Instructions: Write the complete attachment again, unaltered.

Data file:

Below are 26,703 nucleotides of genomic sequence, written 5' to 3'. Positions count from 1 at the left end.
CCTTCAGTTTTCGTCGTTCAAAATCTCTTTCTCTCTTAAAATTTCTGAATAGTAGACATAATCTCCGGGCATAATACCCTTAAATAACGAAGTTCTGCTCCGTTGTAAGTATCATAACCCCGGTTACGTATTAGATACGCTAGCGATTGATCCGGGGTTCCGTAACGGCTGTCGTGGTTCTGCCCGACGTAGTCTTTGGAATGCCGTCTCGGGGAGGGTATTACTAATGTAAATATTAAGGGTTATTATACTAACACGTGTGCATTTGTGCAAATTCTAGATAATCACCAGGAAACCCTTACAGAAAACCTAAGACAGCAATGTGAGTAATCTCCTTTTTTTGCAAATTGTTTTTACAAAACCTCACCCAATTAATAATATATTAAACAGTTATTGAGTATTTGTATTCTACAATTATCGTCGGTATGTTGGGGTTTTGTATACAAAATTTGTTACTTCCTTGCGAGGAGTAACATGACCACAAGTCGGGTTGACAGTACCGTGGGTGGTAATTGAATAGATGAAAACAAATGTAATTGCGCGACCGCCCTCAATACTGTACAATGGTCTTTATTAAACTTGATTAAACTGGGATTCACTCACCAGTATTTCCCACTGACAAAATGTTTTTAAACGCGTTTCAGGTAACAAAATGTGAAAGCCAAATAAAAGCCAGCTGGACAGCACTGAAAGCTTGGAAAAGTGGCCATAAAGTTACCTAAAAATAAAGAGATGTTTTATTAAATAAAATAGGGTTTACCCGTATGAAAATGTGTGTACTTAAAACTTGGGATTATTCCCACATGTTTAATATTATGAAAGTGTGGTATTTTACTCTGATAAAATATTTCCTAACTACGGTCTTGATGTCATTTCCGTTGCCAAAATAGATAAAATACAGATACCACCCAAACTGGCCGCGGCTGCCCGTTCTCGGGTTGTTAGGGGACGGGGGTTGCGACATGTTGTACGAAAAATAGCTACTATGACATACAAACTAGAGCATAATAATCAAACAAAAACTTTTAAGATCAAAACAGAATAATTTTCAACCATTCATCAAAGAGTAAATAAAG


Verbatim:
Below are 26,703 nucleotides of genomic sequence, written 5' to 3'. Positions count from 1 at the left end.
CCTTCAGTTTTCGTCGTTCAAAATCTCTTTCTCTCTTAAAATTTCTGAATAGTAGACATAATCTCCGGGCATAATACCCTTAAATAACGAAGTTCTGCTCCGTTGTAAGTATCATAACCCCGGTTACGTATTAGATACGCTAGCGATTGATCCGGGGTTCCGTAACGGCTGTCGTGGTTCTGCCCGACGTAGTCTTTGGAATGCCGTCTCGGGGAGGGTATTACTAATGTAAATATTAAGGGTTATTATACTAACACGTGTGCATTTGTGCAAATTCTAGATAATCACCAGGAAACCCTTACAGAAAACCTAAGACAGCAATGTGAGTAATCTCCTTTTTTTGCAAATTGTTTTTACAAAACCTCACCCAATTAATAATATATTAAACAGTTATTGAGTATTTGTATTCTACAATTATCGTCGGTATGTTGGGGTTTTGTATACAAAATTTGTTACTTCCTTGCGAGGAGTAACATGACCACAAGTCGGGTTGACAGTACCGTGGGTGGTAATTGAATAGATGAAAACAAATGTAATTGCGCGACCGCCCTCAATACTGTACAATGGTCTTTATTAAACTTGATTAAACTGGGATTCACTCACCAGTATTTCCCACTGACAAAATGTTTTTAAACGCGTTTCAGGTAACAAAATGTGAAAGCCAAATAAAAGCCAGCTGGACAGCACTGAAAGCTTGGAAAAGTGGCCATAAAGTTACCTAAAAATAAAGAGATGTTTTATTAAATAAAATAGGGTTTACCCGTATGAAAATGTGTGTACTTAAAACTTGGGATTATTCCCACATGTTTAATATTATGAAAGTGTGGTATTTTACTCTGATAAAATATTTCCTAACTACGGTCTTGATGTCATTTCCGTTGCCAAAATAGATAAAATACAGATACCACCCAAACTGGCCGCGGCTGCCCGTTCTCGGGTTGTTAGGGGACGGGGGTTGCGACATGTTGTACGAAAAATAGCTACTATGACATACAAACTAGAGCATAATAATCAAACAAAAACTTTTAAGATCAAAACAGAATAATTTTCAACCATTCATCAAAGAGTAAATAAAG